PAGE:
My instructor Mr. Joe Kirk, gave me some sound advice before I flew over to Lufkin, Texas for my flight test. He said, “You are going to mess up but I think you can pass. Remember this one thing and do not forget it. You keep that ball in the socket!!!” That means watching the turn and bank indicator ball that slides to one side or the other if your turn is not perfectly coordinated with stick and rudder. I passed.

Back at the hangar the check pilot, Mr. A. O. McQueen, was signing my private license. A roar was heard and an airplane barely made it over the roof and did a bouncing landing. We all wondered who that could be. The man flying the plane stopped, made a few circles in the runway and stopped again. ‘

Get in my pickup boy; let’s go see what is the matter with that guy. The pilot was so drunk he couldn’t taxi the plane. How he landed it was a point of amazement. We put him in the pickup and I taxied the plane to the hanger and tied it down.

After the fourth cup of coffee, he said he was an airplane mechanic that did an engine job for the owner but he couldn’t pay for it. So, he signed over the title to the mechanic. I bought it for the price of the bill which was a bargain, and flew it home the next day after graduation. That is, I owned an airplane before I ever owned a car.

After several glorious flights a freak storm wrecked the plane while it was tied down. But I already had my eye on a Stearman bi-plane a farmer bought from one of those surplus auctions but never learned to fly. One of the crop duster pilots was a former navy fighter pilot in WWII. He told me to buy it and he would teach me to fly the Stearman. But he also gave me a severe warning of its narrow landing gear, its weight and tricky stall characteristics. He was right. It took me almost as long to solo in that airplane with his help as it did for me to solo in the Cub.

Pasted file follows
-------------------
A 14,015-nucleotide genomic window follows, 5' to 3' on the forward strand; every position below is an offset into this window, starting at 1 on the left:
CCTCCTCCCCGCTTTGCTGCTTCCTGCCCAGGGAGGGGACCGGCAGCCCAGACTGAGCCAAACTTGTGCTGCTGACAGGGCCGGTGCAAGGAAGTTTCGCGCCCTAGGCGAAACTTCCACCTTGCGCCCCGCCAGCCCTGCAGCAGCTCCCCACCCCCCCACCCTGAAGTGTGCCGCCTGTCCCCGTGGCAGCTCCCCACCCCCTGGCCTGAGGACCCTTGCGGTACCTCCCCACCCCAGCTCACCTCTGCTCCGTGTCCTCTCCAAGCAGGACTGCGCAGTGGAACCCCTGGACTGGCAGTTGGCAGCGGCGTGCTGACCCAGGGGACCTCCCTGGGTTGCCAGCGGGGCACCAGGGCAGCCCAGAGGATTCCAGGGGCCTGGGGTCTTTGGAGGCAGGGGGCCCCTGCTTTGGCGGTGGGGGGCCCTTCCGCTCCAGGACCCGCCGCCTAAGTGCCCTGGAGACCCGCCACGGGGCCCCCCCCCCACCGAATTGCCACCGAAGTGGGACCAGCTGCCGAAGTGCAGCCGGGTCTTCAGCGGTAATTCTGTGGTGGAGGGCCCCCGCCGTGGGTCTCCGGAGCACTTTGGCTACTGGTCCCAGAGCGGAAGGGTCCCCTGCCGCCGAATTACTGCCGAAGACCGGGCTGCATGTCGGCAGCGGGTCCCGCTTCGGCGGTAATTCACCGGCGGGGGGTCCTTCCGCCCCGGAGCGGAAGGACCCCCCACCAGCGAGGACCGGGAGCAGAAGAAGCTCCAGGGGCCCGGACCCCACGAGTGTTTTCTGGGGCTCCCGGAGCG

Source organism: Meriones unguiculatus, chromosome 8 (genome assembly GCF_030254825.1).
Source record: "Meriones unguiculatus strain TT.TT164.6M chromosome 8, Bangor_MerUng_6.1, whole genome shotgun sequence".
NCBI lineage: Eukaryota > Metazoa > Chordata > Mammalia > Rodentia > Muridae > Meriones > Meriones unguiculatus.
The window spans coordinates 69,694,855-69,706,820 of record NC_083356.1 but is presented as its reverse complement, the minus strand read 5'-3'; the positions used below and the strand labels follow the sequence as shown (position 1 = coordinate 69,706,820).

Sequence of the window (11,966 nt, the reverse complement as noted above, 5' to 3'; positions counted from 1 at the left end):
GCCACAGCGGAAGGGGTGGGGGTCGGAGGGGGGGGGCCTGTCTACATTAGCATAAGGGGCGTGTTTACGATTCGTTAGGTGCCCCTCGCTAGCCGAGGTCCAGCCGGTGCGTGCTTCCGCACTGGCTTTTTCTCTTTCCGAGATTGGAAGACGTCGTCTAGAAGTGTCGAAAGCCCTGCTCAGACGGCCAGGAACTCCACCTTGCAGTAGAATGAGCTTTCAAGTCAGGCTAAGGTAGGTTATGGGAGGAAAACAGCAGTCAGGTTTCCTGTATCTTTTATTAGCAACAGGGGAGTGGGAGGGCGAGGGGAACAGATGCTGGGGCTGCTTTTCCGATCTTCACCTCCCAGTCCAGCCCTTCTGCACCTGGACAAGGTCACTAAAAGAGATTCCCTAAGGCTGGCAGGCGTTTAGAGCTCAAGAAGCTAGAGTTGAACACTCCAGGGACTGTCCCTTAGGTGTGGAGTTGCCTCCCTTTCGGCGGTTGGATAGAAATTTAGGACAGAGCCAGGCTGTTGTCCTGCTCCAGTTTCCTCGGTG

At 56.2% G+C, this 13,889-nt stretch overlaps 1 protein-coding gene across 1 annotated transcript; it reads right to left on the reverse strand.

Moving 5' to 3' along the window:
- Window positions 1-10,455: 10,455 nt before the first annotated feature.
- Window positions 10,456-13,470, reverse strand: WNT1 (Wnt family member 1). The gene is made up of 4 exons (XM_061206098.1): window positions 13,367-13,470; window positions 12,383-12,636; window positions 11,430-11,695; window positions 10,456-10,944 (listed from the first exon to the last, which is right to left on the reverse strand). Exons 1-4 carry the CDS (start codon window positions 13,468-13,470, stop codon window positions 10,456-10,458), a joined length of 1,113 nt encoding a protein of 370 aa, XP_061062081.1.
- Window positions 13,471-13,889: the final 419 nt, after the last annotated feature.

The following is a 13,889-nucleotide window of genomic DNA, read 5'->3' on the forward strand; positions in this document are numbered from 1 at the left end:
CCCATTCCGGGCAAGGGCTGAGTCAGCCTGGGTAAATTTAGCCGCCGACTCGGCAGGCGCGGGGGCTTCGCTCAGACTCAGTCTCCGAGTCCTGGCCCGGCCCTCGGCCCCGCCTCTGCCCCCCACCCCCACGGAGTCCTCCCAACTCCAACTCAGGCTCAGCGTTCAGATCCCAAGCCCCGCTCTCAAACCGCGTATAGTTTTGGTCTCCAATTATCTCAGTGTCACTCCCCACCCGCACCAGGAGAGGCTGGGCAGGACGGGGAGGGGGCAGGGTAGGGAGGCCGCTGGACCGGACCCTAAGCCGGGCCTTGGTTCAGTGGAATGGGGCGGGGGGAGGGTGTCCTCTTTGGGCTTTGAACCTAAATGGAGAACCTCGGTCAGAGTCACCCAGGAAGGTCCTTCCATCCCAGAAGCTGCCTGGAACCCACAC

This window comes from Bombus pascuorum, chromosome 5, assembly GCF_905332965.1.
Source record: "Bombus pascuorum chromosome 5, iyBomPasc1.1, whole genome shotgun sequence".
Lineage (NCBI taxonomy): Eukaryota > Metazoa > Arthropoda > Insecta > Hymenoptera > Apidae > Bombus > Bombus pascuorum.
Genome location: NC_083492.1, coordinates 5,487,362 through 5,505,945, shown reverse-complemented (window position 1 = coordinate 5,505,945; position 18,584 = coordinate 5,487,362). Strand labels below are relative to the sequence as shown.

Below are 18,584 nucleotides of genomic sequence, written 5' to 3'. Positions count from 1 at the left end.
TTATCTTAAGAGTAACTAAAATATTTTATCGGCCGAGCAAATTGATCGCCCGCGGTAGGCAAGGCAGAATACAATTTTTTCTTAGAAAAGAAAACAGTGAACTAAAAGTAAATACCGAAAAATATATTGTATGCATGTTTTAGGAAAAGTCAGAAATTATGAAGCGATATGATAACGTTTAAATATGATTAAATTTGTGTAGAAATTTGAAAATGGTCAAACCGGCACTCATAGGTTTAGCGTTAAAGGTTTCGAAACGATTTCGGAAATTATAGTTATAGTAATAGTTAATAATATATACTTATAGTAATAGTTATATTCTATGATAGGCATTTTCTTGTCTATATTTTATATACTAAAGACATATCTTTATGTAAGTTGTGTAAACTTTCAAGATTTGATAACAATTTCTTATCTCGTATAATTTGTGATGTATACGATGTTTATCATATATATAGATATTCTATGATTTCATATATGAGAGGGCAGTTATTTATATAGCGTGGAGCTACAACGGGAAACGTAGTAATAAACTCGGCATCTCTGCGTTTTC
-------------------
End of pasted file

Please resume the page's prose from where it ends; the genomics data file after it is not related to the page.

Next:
One trip I made in that old Stearman was to Kingsville, Texas. The late Don Shilling was my passenger in the back open cockpit. The airport in Kingsville was huge. It couldn’t be the town airport, I thought, so it must be the navy training base (which it had been). I saw another airport farther west so I landed there. Here came a jeep with two guys carrying Winchester rifles. “What are you doing landing here? This is a private airport of the King Ranch!” I yelled back over the sound of the plane’s engine and said, “If you move that jeep over a little I’ll be out of here in one minute; and I was”. Flying back home was uneventful until I got to the west edge of Matagorda Bay.

Again, the plane was a military trainer with no electrical system, no radio, no nav-aids, only a compass. Fog and rain was coming in from the gulf and visibility was limited. I could see the ground now from only 500 ft to remain below the fog and rain. Then the land turned to water. The water turned to blue waves! I’m over the gulf now I knew. That perfect maneuver all pilots remember is the 180 degree turn (straight back from where you last saw land). Then I just followed the coast line for a happy landing back home.

What a blast! Looking back over five decades, flying has been a spectacular experience. It is sometimes challenging, often relaxing and always enjoyable. If I had to do it all over again I would tell Mr. Kirk, “Sign me up”.